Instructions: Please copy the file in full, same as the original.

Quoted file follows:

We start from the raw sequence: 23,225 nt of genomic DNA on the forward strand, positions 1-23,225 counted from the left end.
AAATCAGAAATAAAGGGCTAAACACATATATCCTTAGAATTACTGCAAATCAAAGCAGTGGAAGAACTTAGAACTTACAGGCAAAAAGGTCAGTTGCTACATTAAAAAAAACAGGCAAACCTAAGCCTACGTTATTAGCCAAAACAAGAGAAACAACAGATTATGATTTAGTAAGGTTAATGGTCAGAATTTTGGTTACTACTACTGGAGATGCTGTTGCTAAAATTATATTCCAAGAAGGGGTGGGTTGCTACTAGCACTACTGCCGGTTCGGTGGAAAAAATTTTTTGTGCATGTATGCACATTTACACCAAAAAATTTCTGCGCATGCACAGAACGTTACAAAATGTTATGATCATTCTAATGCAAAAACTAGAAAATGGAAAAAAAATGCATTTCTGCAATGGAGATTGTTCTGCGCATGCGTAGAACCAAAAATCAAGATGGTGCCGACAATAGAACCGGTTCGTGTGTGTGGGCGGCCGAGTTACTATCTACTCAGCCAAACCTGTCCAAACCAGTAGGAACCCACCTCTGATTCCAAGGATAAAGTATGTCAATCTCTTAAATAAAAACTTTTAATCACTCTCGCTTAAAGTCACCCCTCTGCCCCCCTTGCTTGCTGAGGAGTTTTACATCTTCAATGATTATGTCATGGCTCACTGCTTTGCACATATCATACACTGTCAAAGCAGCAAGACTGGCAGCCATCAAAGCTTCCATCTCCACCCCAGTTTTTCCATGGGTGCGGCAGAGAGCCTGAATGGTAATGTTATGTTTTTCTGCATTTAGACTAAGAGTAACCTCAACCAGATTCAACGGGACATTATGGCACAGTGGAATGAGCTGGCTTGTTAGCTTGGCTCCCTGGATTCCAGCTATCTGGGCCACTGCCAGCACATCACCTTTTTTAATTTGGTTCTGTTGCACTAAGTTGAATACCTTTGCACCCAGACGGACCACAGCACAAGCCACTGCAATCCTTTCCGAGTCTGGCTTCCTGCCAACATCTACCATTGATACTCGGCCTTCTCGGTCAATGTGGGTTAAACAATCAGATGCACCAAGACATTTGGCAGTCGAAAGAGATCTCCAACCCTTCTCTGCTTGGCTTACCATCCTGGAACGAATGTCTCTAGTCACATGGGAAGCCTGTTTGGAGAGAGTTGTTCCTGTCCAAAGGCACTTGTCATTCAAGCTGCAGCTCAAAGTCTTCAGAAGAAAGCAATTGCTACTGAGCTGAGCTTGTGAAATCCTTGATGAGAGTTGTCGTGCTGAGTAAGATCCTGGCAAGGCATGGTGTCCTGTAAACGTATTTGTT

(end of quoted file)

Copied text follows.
We start from the raw sequence: 23,225 nt of genomic DNA on the forward strand, positions 1-23,225 counted from the left end.
AAATCAGAAATAAAGGGCTAAACACATATATCCTTAGAATTACTGCAAATCAAAGCAGTGGAAGAACTTAGAACTTACAGGCAAAAAGGTCAGTTGCTACATTAAAAAAAACAGGCAAACCTAAGCCTACGTTATTAGCCAAAACAAGAGAAACAACAGATTATGATTTAGTAAGGTTAATGGTCAGAATTTTGGTTACTACTACTGGAGATGCTGTTGCTAAAATTATATTCCAAGAAGGGGTGGGTTGCTACTAGCACTACTGCCGGTTCGGTGGAAAAAATTTTTTGTGCATGTATGCACATTTACACCAAAAAATTTCTGCGCATGCACAGAACGTTACAAAATGTTATGATCATTCTAATGCAAAAACTAGAAAATGGAAAAAAAATGCATTTCTGCAATGGAGATTGTTCTGCGCATGCGTAGAACCAAAAATCAAGATGGTGCCGACAATAGAACCGGTTCGTGTGTGTGGGCGGCCGAGTTACTATCTACTCAGCCAAACCTGTCCAAACCAGTAGGAACCCACCTCTGATTCCAAGGATAAAGTATGTCAATCTCTTAAATAAAAACTTTTAATCACTCTCGCTTAAAGTCACCCCTCTGCCCCCCTTGCTTGCTGAGGAGTTTTACATCTTCAATGATTATGTCATGGCTCACTGCTTTGCACATATCATACACTGTCAAAGCAGCAAGACTGGCAGCCATCAAAGCTTCCATCTCCACCCCAGTTTTTCCATGGGTGCGGCAGAGAGCCTGAATGGTAATGTTATGTTTTTCTGCATTTAGACTAAGAGTAACCTCAACCAGATTCAACGGGACATTATGGCACAGTGGAATGAGCTGGCTTGTTAGCTTGGCTCCCTGGATTCCAGCTATCTGGGCCACTGCCAGCACATCACCTTTTTTAATTTGGTTCTGTTGCACTAAGTTGAATACCTTTGCACCCAGACGGACCACAGCACAAGCCACTGCAATCCTTTCCGAGTCTGGCTTCCTGCCAACATCTACCATTGATACTCGGCCTTCTCGGTCAATGTGGGTTAAACAATCAGATGCACCAAGACATTTGGCAGTCGAAAGAGATCTCCAACCCTTCTCTGCTTGGCTTACCATCCTGGAACGAATGTCTCTAGTCACATGGGAAGCCTGTTTGGAGAGAGTTGTTCCTGTCCAAAGGCACTTGTCATTCAAGCTGCAGCTCAAAGTCTTCAGAAGAAAGCAATTGCTACTGAGCTGAGCTTGTGAAATCCTTGATGAGAGTTGTCGTGCTGAGTAAGATCCTGGCAAGGCATGGTGTCCTGTAAACGTATTTGTT